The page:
Choosing Songs for Worship

One of the first priorities of a worship director or worship leader in preparing for congregational worship is good song selection. It is also one of the most difficult and, in some ways, complicated. At the basic level, good song selection will facilitate worship that is both robustly congregational (corporate, participatory, edifying) and intensely God-glorifying (God-exalting & -revealing; human-humbling & -minimizing).

The challenges of good song selection increase as the number of your worship leaders and teams increase. So the bigger your ministry, the more intentional you must be. While we shouldn't necessarily expect homogeneity amongst our worship leaders/teams, there are a number of qualities that must be consistent.

The following are a number of helpful resources I came across recently when researching worship song selection methodology. While I wouldn't agree with every detail of each person's approach, there is much in each to commend itself.

This worship leader's list of criteria which his church uses is a great starting point.

This collection of insights from reputed worship leaders is also excellent (especially Matt Redman's thoughts on the "journey of worship").

This list of considerations is helpful as well (especially concerning the edification factor).

Here is a helpful discussion of maintaining a "worship song repertoire." The going consensus is that you should have no more than 150 (sometimes much fewer) songs in your regular rotation, not accounting for holiday music.

Finally, Brenton Brown offers these pointers from his time spent with the senior pastor and one of the worship leaders at my former church, regarding worship flow. Very helpful as a general framework.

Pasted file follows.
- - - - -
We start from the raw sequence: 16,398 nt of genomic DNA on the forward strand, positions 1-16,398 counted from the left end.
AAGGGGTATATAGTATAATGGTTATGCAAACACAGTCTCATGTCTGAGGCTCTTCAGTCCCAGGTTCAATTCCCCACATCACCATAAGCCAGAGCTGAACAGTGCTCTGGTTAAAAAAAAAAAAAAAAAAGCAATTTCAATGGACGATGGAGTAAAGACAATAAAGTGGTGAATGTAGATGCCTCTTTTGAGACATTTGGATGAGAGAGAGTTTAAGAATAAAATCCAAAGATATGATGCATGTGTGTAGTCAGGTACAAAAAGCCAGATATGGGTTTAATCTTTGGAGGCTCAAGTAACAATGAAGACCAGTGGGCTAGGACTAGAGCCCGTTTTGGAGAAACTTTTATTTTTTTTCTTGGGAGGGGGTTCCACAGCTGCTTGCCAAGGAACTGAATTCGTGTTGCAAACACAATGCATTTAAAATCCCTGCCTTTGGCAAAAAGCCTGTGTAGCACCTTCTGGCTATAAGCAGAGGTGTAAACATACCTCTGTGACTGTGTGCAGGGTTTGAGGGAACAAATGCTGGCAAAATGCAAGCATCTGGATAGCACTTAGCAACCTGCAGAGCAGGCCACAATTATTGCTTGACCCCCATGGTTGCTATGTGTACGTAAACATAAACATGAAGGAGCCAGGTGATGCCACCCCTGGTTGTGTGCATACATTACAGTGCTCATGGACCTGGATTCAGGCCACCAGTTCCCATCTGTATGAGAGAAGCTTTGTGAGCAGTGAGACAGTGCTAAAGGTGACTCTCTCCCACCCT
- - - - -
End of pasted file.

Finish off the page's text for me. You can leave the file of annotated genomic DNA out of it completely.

Naturally, there are going to be differences of opinion. There is no one right way, or it would have been prescribed in Scripture! What is absolute is the need to be rigorous and discerning in what will facilitate genuine worship in a particular congregation. This means worship that follows the biblical pattern of "R & R", revelation and response. To be faithful to Revelation, it must accurately and vividly communicate who God is. There must be theological thoroughness, revealing the rich variety of God's attributes and salvific actions rather than dwelling on a few. To be faithful to Response, it must help the congregation to engage their hearts, minds, souls and bodies in worship and praise. These criteria will be more cultural and subjective in nature, but they are no less essential. Use discernment and the art of listening to your people to guide you on these.

But don't be afraid to press the envelope a bit, to stretch people beyond their comfort zones a bit. True worship will always involve some degree of sacrifice on the part of the worshiper. A "relaxed, comfortable" environment is never the goal. Rather, in keeping with Psalm 2:11, we must lead people to "rejoice with trembling." Yet all things must be done in order to edify the Body, the worshiping congregation (Rom. 15:1-6; 1 Cor. 10:23, 24, 31, 33; 14:26).

If you know of other resources helpful on the subjects of song selection and maintaining a worship song repertoire, please share!

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